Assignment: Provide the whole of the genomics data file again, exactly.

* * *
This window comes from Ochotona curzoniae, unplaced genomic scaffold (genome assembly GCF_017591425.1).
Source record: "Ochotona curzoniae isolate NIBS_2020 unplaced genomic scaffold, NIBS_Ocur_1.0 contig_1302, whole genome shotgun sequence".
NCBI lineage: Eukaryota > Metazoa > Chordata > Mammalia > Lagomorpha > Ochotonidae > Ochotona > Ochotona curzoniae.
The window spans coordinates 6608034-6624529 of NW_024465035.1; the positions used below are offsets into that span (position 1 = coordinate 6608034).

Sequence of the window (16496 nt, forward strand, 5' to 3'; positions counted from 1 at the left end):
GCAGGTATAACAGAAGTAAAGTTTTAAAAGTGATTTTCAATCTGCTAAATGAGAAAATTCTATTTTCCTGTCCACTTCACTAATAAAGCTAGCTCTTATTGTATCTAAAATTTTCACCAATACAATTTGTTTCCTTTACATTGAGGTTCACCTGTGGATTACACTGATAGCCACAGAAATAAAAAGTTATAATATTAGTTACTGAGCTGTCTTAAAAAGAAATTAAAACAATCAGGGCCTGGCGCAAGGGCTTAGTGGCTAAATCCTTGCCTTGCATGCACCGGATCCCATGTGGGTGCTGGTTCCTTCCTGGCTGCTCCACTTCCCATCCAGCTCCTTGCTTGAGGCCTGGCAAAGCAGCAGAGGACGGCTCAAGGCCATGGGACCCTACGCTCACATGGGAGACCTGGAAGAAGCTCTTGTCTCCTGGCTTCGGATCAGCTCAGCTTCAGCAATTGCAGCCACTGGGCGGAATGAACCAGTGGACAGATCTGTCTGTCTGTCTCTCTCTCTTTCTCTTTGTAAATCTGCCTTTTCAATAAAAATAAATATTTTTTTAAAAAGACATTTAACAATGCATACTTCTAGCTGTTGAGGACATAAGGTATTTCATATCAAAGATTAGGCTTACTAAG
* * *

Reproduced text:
This window comes from Ochotona curzoniae, unplaced genomic scaffold (genome assembly GCF_017591425.1).
Source record: "Ochotona curzoniae isolate NIBS_2020 unplaced genomic scaffold, NIBS_Ocur_1.0 contig_1302, whole genome shotgun sequence".
NCBI lineage: Eukaryota > Metazoa > Chordata > Mammalia > Lagomorpha > Ochotonidae > Ochotona > Ochotona curzoniae.
The window spans coordinates 6608034-6624529 of NW_024465035.1; the positions used below are offsets into that span (position 1 = coordinate 6608034).

Sequence of the window (16496 nt, forward strand, 5' to 3'; positions counted from 1 at the left end):
GCAGGTATAACAGAAGTAAAGTTTTAAAAGTGATTTTCAATCTGCTAAATGAGAAAATTCTATTTTCCTGTCCACTTCACTAATAAAGCTAGCTCTTATTGTATCTAAAATTTTCACCAATACAATTTGTTTCCTTTACATTGAGGTTCACCTGTGGATTACACTGATAGCCACAGAAATAAAAAGTTATAATATTAGTTACTGAGCTGTCTTAAAAAGAAATTAAAACAATCAGGGCCTGGCGCAAGGGCTTAGTGGCTAAATCCTTGCCTTGCATGCACCGGATCCCATGTGGGTGCTGGTTCCTTCCTGGCTGCTCCACTTCCCATCCAGCTCCTTGCTTGAGGCCTGGCAAAGCAGCAGAGGACGGCTCAAGGCCATGGGACCCTACGCTCACATGGGAGACCTGGAAGAAGCTCTTGTCTCCTGGCTTCGGATCAGCTCAGCTTCAGCAATTGCAGCCACTGGGCGGAATGAACCAGTGGACAGATCTGTCTGTCTGTCTCTCTCTCTTTCTCTTTGTAAATCTGCCTTTTCAATAAAAATAAATATTTTTTTAAAAAGACATTTAACAATGCATACTTCTAGCTGTTGAGGACATAAGGTATTTCATATCAAAGATTAGGCTTACTAAG